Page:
Elisa Rega is a psychology researcher who is currently working at the Oregon Institute of Occupational Health Sciences at OHSU in the Safety Climate Lab under Dr. Emily Huang. Previously, Ms. Rega researched creativity enhancement at the National Chengchi University in Taiwan under Dr. Terri Yu-Chu Yeh.
• A FACE (Feedback, Aesthetics, Creative design, and Evaluation) model was proposed.
• A computer-based interdisciplinary paradigm of creativity training was conducted.
• Training that related to real-world experience enhanced aesthetics and creativity.
• Constructive feedback led to better learning effects than informational feedback.
• Emotional creativity and desire for aesthetics moderated the training effects.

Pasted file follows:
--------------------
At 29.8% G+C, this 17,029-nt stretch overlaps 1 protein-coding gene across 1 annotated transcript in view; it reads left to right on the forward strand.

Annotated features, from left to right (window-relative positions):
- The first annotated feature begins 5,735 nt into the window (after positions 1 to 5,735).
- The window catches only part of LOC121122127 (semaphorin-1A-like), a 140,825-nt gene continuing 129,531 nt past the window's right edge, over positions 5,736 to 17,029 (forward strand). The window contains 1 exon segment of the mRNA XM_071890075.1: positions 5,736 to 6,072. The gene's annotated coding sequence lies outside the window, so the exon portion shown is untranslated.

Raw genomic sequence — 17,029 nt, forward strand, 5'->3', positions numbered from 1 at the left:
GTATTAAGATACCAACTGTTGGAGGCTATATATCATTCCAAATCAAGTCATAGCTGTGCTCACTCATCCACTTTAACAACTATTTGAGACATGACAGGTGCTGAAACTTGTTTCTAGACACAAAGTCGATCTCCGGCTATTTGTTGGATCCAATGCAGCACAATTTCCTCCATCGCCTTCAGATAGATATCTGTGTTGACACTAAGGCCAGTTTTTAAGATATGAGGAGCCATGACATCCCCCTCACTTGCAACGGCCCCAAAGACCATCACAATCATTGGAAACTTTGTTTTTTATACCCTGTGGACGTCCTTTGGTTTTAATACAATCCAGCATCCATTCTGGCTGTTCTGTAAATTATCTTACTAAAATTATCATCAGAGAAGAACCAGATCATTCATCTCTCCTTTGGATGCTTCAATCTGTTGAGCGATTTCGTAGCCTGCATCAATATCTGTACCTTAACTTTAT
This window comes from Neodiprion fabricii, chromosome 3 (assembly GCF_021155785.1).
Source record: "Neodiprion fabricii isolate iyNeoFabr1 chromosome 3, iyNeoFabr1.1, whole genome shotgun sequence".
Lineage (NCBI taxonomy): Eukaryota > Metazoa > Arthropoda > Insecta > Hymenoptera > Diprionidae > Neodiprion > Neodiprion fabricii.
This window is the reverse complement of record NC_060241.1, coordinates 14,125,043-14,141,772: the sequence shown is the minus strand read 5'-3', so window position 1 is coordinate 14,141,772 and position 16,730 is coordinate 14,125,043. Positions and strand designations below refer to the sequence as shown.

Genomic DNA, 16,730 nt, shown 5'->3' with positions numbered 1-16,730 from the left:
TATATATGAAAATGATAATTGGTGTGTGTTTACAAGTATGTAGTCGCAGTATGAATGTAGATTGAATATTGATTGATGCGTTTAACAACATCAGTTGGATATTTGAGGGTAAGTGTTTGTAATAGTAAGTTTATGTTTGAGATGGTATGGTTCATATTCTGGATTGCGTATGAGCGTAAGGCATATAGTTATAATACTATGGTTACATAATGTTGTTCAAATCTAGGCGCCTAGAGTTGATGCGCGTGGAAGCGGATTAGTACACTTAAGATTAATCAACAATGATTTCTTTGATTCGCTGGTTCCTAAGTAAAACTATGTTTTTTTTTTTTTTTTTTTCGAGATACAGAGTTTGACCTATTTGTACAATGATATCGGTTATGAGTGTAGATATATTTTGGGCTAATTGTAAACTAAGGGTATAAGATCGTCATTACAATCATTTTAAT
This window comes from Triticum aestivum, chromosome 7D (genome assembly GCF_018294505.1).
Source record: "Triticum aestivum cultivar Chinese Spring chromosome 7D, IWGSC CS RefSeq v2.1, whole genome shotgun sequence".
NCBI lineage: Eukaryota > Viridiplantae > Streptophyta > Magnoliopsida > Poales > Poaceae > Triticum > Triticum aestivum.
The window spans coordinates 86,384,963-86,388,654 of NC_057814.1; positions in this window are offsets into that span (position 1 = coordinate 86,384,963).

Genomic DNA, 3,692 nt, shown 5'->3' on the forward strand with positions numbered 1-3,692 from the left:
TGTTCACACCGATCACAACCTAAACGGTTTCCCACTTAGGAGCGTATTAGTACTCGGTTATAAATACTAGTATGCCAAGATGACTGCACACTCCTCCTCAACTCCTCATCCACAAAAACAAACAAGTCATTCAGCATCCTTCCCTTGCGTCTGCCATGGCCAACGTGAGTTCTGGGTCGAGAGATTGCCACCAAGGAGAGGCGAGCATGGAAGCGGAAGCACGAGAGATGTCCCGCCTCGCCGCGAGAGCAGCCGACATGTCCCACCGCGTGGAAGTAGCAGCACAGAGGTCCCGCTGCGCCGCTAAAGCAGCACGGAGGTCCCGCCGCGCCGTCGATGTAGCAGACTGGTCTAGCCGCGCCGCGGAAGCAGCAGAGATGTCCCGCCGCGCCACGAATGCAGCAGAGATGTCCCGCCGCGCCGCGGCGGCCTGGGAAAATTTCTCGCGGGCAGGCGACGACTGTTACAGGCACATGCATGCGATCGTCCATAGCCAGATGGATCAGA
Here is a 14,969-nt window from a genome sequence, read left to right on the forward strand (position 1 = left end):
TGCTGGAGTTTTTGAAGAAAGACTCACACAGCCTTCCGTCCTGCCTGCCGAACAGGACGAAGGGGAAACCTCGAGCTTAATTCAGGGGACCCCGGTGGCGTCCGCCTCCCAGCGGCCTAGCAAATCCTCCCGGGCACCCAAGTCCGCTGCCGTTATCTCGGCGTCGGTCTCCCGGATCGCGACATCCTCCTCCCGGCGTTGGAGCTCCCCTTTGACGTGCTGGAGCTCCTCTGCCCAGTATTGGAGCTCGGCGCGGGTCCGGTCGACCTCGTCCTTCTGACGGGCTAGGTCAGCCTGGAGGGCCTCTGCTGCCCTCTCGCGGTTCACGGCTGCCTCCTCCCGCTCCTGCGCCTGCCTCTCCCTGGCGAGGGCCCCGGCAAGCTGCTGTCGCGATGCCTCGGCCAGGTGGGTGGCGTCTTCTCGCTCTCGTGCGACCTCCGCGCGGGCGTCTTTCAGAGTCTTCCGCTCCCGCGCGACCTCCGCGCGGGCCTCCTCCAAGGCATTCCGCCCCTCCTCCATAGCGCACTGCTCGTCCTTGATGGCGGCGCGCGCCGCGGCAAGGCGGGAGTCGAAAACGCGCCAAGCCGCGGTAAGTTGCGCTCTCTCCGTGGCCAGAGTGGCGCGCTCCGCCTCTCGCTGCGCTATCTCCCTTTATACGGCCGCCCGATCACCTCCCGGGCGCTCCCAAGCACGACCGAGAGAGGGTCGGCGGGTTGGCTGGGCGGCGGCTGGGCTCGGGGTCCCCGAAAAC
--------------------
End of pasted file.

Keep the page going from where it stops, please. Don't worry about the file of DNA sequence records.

The majority of creativity enrichment research has focused on creative skills pertaining to originality which is assessed by divergent thinking tests. This study aimed to explore a new-paradigm for creativity enhancement—improving creativity through the FACE (Feedback, Aesthetic experience, Creative design, and Evaluation of designed products) computer-based training program in which aesthetic experience and 3-D creative design were incorporated. Moreover, possible moderators such as emotional creativity (EC) and desire for aesthetics (DA) were investigated during the training. In concurrence with these endeavors, 76 college students participated in a control-group experimental design study investigating the effectiveness of the FACE training; it was invented to promote cognitive aesthetic enhancement and improve creative performance on a 3-D coffee shop design. In addition, inventories regarding emotional creativity (EC) and desire for aesthetics (DA) were employed. The findings suggest that the employed training program enhanced college students’ aesthetic understanding, and further improved their creativity through both conscious and unconscious processes. Notably, training that included constructive feedback led to better learning effects than the condition that included informational feedback. Furthermore, emotional creativity (EC) and desire for aesthetics (DA) played moderating roles during the learning process of creativity. This study provides a new archetype for improving creativity and the results support the possibility and importance of integrating aesthetics and creativity enhancement in computer based learning systems for modern educational methods.